Anyway, the deals fell through for a host of depressing reasons (I don’t have a celebrity-followed Twitter account/Influencers aren’t into me/I don’t have 500K people reading my blog every day/ I’m old and not sexy/I overshare/I don’t share enough/I don’t have a unique enough story/I’m too much of a boring, white middle class white woman/I’m too southern/ “But it would be better if you had more of a regional flavor? What happened to your accent? Are you possibly from an obscure religious tradition? Is there any particular hardship in your life that would make you more interesting/marketable?” Also “Booksmart” evidently flopped at the box office because people don’t want stories about quirky young women, etc. etc. etc.).

The end came as swiftly as the whole thing had begun. The wave I’d been riding washed out behind me and I was left exactly as I started: hollering into the void, not really interesting enough to interest people, feeling pretty stupid, as a theoretically world-wise middle-aged aged woman, that I’d actually believed it might work out again, that finally –FINALLY—the bullshit would have been worth it.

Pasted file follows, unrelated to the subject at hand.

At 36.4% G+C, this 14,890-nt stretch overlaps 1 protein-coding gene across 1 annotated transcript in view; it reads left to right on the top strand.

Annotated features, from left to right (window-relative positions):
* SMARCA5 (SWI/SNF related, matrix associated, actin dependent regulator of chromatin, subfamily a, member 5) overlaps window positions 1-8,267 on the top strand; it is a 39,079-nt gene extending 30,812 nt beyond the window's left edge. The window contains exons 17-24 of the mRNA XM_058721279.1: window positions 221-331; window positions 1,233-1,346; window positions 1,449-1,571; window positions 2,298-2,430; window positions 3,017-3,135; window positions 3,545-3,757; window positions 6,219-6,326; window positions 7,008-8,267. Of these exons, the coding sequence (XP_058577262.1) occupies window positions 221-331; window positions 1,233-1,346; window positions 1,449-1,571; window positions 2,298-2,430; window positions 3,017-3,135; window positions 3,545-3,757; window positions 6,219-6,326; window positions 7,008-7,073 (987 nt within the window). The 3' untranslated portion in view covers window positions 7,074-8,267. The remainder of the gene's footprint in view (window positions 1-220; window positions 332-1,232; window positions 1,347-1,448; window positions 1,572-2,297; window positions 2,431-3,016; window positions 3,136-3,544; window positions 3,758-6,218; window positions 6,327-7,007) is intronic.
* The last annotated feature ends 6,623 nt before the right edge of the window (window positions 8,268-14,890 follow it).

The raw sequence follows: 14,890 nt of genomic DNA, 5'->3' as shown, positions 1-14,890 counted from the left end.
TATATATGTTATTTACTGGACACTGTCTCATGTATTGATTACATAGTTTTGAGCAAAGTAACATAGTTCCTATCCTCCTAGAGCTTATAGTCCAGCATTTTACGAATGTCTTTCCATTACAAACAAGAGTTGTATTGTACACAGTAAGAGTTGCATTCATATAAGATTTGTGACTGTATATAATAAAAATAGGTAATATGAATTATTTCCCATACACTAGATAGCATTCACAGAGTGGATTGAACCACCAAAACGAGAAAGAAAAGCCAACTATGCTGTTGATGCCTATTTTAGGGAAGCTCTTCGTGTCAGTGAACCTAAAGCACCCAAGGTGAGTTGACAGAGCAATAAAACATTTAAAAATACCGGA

I knew—I know—the whole deal. What you write, what you play, what you create—it’s not supposed to be for someone else. You should be perfectly happy to toil quietly, taking pleasure only in the act of creation. But, like, I know I’m not the only insecure grandstander out there, right? I mean, I don’t know if it was a childhood spent freebasing (metaphorical) greasepaint doing a bunch of marginal local theatre or just the natural result of being part of a family full of loud-mouthed, larger-than-life creative types all jostling for the spotlight all the time. I do know that I’ve never achieved that sort of DGAF attitude about success or attention that we’re all supposed to strive for. I shouldn’t need that to make me happy. I know the healthy thing would be to stop trying so hard and settle into the way things are. Because things are fine.